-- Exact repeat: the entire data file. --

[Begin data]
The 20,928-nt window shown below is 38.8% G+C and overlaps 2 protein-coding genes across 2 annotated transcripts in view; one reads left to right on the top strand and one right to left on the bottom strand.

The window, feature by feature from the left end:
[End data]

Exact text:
The 20,928-nt window shown below is 38.8% G+C and overlaps 2 protein-coding genes across 2 annotated transcripts in view; one reads left to right on the top strand and one right to left on the bottom strand.

The window, feature by feature from the left end: